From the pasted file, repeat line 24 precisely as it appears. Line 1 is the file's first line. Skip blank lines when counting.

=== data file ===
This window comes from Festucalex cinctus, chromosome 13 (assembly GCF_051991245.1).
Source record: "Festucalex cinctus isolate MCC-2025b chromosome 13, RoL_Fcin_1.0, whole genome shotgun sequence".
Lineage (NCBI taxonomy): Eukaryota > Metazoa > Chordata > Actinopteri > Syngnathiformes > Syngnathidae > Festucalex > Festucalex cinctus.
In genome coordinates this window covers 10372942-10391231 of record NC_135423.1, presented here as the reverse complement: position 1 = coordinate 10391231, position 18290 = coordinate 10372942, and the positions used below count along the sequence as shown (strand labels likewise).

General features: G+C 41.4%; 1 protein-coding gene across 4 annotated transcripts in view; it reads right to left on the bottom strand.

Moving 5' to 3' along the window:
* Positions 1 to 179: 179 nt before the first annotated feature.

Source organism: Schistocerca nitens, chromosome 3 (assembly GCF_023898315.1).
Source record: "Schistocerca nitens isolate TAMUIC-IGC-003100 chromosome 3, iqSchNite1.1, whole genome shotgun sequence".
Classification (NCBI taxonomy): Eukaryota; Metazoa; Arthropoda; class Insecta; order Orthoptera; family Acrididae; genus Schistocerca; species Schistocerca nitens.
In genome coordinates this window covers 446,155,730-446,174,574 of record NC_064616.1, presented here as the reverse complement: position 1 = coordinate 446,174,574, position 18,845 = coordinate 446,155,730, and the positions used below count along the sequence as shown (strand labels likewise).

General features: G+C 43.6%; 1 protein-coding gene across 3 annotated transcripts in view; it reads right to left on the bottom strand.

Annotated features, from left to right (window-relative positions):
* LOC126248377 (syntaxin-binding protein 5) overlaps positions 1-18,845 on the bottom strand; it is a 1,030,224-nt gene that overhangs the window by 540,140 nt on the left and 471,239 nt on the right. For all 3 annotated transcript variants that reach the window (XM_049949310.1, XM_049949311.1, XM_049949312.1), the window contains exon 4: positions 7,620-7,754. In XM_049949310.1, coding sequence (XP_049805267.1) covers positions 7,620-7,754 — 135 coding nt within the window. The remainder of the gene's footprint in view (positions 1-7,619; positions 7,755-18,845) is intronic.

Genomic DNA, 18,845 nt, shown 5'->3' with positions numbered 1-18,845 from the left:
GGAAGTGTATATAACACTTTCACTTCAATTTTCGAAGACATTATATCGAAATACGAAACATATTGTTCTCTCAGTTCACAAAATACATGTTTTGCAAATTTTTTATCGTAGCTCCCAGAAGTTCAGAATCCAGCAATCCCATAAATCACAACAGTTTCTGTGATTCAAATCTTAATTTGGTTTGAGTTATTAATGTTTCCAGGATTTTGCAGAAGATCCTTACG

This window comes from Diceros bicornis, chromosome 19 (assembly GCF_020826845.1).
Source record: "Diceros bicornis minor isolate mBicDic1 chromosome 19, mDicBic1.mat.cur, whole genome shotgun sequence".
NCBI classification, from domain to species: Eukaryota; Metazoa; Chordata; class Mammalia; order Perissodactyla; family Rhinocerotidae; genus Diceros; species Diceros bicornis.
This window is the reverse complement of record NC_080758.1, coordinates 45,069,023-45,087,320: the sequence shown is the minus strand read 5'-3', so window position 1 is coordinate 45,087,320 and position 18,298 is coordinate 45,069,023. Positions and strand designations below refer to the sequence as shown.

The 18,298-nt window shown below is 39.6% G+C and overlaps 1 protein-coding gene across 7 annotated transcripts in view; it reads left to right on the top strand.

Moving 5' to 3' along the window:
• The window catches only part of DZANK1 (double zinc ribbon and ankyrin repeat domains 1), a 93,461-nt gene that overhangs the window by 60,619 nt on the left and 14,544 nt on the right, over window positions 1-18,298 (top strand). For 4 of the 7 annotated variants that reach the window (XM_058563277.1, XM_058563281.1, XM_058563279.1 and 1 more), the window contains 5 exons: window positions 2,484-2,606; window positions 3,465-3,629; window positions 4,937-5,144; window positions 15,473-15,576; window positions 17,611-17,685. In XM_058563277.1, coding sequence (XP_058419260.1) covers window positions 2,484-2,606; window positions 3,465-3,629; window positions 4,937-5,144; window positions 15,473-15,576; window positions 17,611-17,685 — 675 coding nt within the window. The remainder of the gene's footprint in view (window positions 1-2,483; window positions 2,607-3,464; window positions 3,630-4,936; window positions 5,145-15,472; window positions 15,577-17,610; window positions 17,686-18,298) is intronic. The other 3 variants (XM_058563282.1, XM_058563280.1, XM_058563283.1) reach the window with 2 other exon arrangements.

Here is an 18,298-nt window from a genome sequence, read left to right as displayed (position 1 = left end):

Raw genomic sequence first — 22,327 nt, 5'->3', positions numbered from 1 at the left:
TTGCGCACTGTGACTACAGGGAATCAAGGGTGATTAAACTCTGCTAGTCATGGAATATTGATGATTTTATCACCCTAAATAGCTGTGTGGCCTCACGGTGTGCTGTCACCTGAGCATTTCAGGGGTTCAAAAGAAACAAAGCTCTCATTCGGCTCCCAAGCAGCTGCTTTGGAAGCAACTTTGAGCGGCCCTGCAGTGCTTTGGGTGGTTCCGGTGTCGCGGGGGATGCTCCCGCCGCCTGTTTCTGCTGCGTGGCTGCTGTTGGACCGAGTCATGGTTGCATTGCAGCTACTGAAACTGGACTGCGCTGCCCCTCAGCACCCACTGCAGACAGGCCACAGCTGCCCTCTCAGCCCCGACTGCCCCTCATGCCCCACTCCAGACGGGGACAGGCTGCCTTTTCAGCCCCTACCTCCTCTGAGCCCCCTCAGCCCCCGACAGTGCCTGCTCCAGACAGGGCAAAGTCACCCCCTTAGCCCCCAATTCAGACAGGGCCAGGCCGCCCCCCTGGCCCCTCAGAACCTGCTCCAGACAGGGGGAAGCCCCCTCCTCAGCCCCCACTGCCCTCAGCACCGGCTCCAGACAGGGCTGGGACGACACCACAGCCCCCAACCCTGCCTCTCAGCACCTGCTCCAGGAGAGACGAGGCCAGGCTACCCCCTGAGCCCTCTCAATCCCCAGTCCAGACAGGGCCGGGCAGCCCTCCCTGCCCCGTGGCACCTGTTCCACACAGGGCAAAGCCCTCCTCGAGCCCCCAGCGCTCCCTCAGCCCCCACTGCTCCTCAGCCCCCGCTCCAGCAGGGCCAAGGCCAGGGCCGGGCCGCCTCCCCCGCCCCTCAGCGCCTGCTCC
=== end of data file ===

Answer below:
Here is an 18,298-nt window from a genome sequence, read left to right as displayed (position 1 = left end):